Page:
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Your Bank > Education and Advice > CNB University

Financial Statements: Tools of Your Trade

T Stone
Tim Stone is Vice President and can be reached at TStone@CNBank.com or (585)394-4260 x36105.

Some “tools of the trade” are specific. Carpenters need hammers. Programmers need computers. Financial statements, however, are critical tools for all businesses. They allow you to monitor profitability, improve financial management, and provide banks and other lenders with vital information. Lenders are required to monitor your company’s performance and confirm your company’s ability to continue to service short and/or long term debt obligations.

Primary Tools

There are several financial statements. The two most well-known are:

The Balance Sheet: A quantitative summary of a company's financial condition at a specific point in time, including assets, liabilities and net worth. The first part of a balance sheet shows all the productive assets a company owns, and the second part shows all the financing methods (such as liabilities and shareholders' equity).

Income Statement: A summary of a management's performance as reflected in the profitability (or loss) of an organization over a certain period of time. In contrast to a balance sheet, an income statement depicts what happened over a month, quarter, or year. It is based on a fundamental accounting equation (Income = Revenue - Expenses) and shows the rate at which the owners equity is changing.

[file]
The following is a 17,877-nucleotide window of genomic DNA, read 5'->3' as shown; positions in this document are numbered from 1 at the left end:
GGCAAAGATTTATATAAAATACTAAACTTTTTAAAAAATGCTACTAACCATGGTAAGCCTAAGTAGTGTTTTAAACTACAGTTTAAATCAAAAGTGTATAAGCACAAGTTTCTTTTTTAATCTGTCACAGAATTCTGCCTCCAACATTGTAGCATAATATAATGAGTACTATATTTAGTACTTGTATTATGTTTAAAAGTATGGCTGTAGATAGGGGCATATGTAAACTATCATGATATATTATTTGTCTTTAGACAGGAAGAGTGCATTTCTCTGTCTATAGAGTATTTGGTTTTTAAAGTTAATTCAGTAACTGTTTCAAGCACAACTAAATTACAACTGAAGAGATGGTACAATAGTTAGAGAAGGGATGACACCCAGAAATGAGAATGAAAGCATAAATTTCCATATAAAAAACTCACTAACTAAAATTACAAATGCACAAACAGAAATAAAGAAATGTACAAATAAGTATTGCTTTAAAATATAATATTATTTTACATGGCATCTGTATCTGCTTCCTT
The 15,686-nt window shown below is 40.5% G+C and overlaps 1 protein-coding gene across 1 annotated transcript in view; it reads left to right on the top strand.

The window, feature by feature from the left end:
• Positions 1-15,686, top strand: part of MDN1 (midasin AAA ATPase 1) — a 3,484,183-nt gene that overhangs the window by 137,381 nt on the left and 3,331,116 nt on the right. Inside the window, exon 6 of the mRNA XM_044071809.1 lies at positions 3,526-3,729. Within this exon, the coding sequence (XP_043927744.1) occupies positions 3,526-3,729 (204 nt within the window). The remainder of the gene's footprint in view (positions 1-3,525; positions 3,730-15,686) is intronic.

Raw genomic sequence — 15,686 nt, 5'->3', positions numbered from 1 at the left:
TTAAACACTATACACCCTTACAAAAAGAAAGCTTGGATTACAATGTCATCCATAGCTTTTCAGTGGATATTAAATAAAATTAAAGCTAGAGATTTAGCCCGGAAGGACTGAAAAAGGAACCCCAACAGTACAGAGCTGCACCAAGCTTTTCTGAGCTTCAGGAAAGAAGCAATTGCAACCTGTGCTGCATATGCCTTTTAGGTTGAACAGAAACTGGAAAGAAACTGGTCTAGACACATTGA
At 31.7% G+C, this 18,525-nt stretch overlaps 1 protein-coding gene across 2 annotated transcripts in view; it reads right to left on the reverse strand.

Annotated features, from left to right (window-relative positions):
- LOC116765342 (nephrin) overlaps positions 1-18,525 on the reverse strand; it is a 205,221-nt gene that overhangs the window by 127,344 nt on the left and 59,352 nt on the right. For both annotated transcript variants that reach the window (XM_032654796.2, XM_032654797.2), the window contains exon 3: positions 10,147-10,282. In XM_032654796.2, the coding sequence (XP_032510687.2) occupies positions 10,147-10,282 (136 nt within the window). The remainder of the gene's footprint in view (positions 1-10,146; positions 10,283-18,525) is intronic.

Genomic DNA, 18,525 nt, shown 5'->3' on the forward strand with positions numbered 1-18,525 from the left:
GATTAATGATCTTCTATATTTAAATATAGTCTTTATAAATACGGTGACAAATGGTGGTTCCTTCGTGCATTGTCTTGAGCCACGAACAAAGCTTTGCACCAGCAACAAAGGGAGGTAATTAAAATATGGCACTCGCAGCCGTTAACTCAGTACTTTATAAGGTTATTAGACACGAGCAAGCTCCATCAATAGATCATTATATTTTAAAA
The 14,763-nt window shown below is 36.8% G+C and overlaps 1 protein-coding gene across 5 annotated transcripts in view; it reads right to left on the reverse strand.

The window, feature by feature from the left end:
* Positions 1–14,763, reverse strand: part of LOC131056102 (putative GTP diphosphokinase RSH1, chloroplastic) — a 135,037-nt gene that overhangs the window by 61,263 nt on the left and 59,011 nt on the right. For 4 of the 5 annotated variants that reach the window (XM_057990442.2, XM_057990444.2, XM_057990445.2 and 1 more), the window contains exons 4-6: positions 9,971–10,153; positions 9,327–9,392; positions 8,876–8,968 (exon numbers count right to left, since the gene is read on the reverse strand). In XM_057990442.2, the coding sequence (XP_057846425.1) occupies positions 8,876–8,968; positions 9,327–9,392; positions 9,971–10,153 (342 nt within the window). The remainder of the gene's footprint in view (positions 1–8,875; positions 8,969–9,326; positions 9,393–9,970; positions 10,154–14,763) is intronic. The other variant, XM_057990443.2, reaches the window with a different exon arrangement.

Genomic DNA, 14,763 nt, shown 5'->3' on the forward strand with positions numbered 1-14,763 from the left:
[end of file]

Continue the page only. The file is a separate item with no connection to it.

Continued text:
Level of Services

A CPA can provide different levels of service when it comes to financial statements. How you plan to use the statements and what is required by your lender will determine the level of review or verification required.

Compilation: The compilation is the lowest level of service that a CPA can provide for a client's financial statements. A compilation engagement requires less time than a review or audit engagement because fewer procedures are required. No assurances are made about whether the statements are presented fairly.

Review: Potential lenders may require more than a simple compilation. The CPA will need to provide limited assurance that, based on limited procedures, nothing came to the accountant’s attention that would indicate that material changes to your financial statements are necessary. That requires looking at your accounting policies and practices, how your business operates, the actions of your board of directors, recent changes in your business, and so forth.

Audit: In some cases, you may need to have audited financial statements prepared. This is the highest level of service and requires the CPA (auditor) to thoroughly examine your books and records and all of your financial policies and procedures. An auditor can state an unqualified or qualified opinion, depending on whether or not he or she agrees with how the company prepared the statements.

Recommendations:

  1. Review your loan documents and commitment letters to determine what level of statement is required and any other quarterly, semi-annual, or annual financial reporting requirements. 
  2. Contact your Commercial Lender or Relationship Manager to confirm financial reporting requirements. 
  3. Meet with your CPA before your company’s fiscal year end to discuss tax planning strategies and lender reporting requirements.